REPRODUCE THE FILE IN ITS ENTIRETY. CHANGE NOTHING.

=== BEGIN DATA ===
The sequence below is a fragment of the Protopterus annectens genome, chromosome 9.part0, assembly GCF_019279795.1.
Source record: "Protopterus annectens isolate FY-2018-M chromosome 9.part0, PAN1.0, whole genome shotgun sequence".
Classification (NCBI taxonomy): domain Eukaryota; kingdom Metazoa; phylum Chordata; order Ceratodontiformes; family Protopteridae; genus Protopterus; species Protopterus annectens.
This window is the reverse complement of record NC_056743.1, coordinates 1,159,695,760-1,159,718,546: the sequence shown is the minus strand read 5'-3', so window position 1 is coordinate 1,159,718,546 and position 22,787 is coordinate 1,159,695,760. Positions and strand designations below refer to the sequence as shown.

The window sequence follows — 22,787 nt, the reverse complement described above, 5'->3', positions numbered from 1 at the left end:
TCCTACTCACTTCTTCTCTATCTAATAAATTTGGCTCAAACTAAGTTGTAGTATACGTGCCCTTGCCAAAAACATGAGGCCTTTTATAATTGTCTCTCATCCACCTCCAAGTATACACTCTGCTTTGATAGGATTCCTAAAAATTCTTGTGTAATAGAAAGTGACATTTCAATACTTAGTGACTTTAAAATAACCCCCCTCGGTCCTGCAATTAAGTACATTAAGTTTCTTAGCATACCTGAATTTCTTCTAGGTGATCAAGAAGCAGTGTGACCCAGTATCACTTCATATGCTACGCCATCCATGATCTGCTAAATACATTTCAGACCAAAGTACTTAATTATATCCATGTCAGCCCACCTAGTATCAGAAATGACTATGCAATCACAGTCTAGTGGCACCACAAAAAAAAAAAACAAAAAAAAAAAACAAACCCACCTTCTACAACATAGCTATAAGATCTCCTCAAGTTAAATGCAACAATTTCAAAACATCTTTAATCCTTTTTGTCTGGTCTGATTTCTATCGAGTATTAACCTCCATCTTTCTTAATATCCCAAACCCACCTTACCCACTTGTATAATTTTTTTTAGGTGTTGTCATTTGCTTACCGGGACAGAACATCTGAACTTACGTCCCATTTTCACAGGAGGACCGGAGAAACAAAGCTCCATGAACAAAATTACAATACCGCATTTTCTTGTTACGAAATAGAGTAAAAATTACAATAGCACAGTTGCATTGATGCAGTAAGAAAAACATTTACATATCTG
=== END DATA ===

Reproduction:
The sequence below is a fragment of the Protopterus annectens genome, chromosome 9.part0, assembly GCF_019279795.1.
Source record: "Protopterus annectens isolate FY-2018-M chromosome 9.part0, PAN1.0, whole genome shotgun sequence".
Classification (NCBI taxonomy): domain Eukaryota; kingdom Metazoa; phylum Chordata; order Ceratodontiformes; family Protopteridae; genus Protopterus; species Protopterus annectens.
This window is the reverse complement of record NC_056743.1, coordinates 1,159,695,760-1,159,718,546: the sequence shown is the minus strand read 5'-3', so window position 1 is coordinate 1,159,718,546 and position 22,787 is coordinate 1,159,695,760. Positions and strand designations below refer to the sequence as shown.

The window sequence follows — 22,787 nt, the reverse complement described above, 5'->3', positions numbered from 1 at the left end:
TCCTACTCACTTCTTCTCTATCTAATAAATTTGGCTCAAACTAAGTTGTAGTATACGTGCCCTTGCCAAAAACATGAGGCCTTTTATAATTGTCTCTCATCCACCTCCAAGTATACACTCTGCTTTGATAGGATTCCTAAAAATTCTTGTGTAATAGAAAGTGACATTTCAATACTTAGTGACTTTAAAATAACCCCCCTCGGTCCTGCAATTAAGTACATTAAGTTTCTTAGCATACCTGAATTTCTTCTAGGTGATCAAGAAGCAGTGTGACCCAGTATCACTTCATATGCTACGCCATCCATGATCTGCTAAATACATTTCAGACCAAAGTACTTAATTATATCCATGTCAGCCCACCTAGTATCAGAAATGACTATGCAATCACAGTCTAGTGGCACCACAAAAAAAAAAAACAAAAAAAAAAAACAAACCCACCTTCTACAACATAGCTATAAGATCTCCTCAAGTTAAATGCAACAATTTCAAAACATCTTTAATCCTTTTTGTCTGGTCTGATTTCTATCGAGTATTAACCTCCATCTTTCTTAATATCCCAAACCCACCTTACCCACTTGTATAATTTTTTTTAGGTGTTGTCATTTGCTTACCGGGACAGAACATCTGAACTTACGTCCCATTTTCACAGGAGGACCGGAGAAACAAAGCTCCATGAACAAAATTACAATACCGCATTTTCTTGTTACGAAATAGAGTAAAAATTACAATAGCACAGTTGCATTGATGCAGTAAGAAAAACATTTACATATCTG